- Then our option of choice would be to adapt the code to use object storage natively:
- So that sending the resulting static executable (or otherwise self-contained executable) onto a distributed system becomes a piece of cake®:
- ROOT also provides native S3 read-only access (honoring, please note,
S3_ACCESS_KEYenvironment variables):export S3_ACCESS_ID=$S3_ACCESS_KEY_ID export S3_ACCESS_KEY=$S3_SECRET_ACCESS_KEY TFile* f = TFile::Open("as3://rgw.fisica.unimi.it/tut/calib_file.root"); f->ls(); // etc. etc.
- Another option would be the CERN
library. It is also natively accessible from recent versions of ROOT,
so it may be interesting for ROOT users who can resist the
confusion of tongues:
davix-get --s3accesskey $S3_ACCESS_KEY_ID \ --s3secretkey $S3_SECRET_ACCESS_KEY \ s3://tut.rgw.fisica.unimi.it/inferno
- Suppose, just suppose you don't like, don't prefer or
just cannot modify your code as in the previous example...
- We can then put together a nice shell script to stage the input files in, run the executable and stage the output files out.
- And here's the corresponding
- Most of the issues with executing scripts boil down to what we can
reasonably assume to find installed on the remote execution
machine. Pure POSIX
/dev/nullshould be safe enough, but we cannot blindly assume to find everything we need.
- Another popular example: in order to submit
a Python script
we'd better use another nice shell script
to make sure we aren't missing anything or getting stuck in
the Python version peat bog.
Submission via wrapper script:
Note that the 'indirect' script uses Condor's ability to edit the attributes in the job queue to exclude machines that were found not to have the needed Python version - a technique that may be used to work around other (inevitable) black holes.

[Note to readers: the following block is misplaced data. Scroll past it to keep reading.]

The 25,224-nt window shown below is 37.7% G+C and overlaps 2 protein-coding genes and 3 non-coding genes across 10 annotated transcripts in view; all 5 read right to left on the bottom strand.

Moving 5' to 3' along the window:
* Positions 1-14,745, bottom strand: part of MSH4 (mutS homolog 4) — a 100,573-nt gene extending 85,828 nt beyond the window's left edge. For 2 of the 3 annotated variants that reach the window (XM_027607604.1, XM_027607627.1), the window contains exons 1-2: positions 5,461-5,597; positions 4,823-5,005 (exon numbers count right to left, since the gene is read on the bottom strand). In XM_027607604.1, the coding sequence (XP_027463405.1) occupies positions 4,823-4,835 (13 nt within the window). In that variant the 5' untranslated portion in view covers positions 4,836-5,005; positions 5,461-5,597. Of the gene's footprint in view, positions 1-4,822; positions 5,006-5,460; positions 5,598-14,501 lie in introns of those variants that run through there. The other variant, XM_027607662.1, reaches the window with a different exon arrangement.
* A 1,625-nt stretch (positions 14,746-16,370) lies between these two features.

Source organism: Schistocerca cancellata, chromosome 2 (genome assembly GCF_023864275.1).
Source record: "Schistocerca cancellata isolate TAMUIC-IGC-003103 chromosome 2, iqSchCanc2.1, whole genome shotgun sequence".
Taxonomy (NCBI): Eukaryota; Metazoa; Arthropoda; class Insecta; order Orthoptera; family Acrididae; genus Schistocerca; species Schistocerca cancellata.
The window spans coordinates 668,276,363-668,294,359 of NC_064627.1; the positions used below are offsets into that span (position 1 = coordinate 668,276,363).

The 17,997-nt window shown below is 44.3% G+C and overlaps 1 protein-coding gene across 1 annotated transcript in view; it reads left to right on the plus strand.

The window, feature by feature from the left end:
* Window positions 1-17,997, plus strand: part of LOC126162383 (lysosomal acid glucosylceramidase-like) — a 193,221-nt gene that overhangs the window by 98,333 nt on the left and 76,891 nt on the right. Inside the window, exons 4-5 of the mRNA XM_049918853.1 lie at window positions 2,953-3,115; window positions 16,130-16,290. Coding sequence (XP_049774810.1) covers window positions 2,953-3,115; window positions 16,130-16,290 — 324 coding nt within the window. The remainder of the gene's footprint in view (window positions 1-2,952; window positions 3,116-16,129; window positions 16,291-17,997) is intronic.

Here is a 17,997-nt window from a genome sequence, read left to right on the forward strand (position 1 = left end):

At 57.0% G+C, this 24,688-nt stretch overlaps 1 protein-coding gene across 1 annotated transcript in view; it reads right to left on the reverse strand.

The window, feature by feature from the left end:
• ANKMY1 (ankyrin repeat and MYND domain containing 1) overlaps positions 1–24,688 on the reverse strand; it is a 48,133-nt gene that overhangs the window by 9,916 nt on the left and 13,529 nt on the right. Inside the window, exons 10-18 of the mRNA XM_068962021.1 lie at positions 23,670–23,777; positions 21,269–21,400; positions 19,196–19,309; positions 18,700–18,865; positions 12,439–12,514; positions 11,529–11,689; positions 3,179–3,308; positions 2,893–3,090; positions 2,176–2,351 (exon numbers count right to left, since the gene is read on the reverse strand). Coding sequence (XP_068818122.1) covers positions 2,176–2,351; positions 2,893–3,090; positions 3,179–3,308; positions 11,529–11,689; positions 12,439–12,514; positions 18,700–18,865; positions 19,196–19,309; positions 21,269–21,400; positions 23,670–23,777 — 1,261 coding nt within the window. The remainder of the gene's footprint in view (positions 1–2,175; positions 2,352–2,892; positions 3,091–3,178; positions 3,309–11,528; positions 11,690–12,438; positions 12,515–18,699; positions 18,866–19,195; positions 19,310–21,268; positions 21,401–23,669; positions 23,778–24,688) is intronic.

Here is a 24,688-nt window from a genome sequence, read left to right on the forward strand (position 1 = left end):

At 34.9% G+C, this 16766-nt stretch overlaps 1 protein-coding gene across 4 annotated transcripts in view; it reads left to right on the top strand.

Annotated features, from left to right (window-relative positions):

- Start simple, if possible: 'Amico' includes execution nodes that mount
for ATLAS (add
HasCVMSto the job requirements).
- Try packing all dependencies with the job:
may be a recommended option that allows to carry all needed dependencies
with the job. Note that
cde_execitself is not a static executable and may hit incompatible glibc versions, and that there are a few catches both in a possible script to unwind CDE tarballs (1, 2) and in the corrisponding two -
There are simpler ways to make an ELF executable self-contained - they are harder to make truly general, but may be applicable and useful in certain cases, if one knows what (s)he's doing. One such example will be shown tomorrow.
- Hopefully this makes the option to assemble and run a Docker container
HasDocker) look much simpler that it seemed.
More details on this tomorrow as well - so please stay tuned!
condor_ssh_to_jobis a tool to get a shell with current working directory where a job is running (configuration allowing).
condor_submit -interactiveresults in a shell prompt issued on the execute machine where the job runs.
- A submit file can still be used: many options are ignored (Universe, Executable, Arguments...), but (notably) Requirements, Rank and sandbox Transfers are not.
- Do we now feel fluent enough to try them both out ?
$ condor_submit -interactive Submitting job(s). 1 job(s) submitted to cluster 115676. Waiting for job to start...
with the 'Amico' infrastructure: email@example.com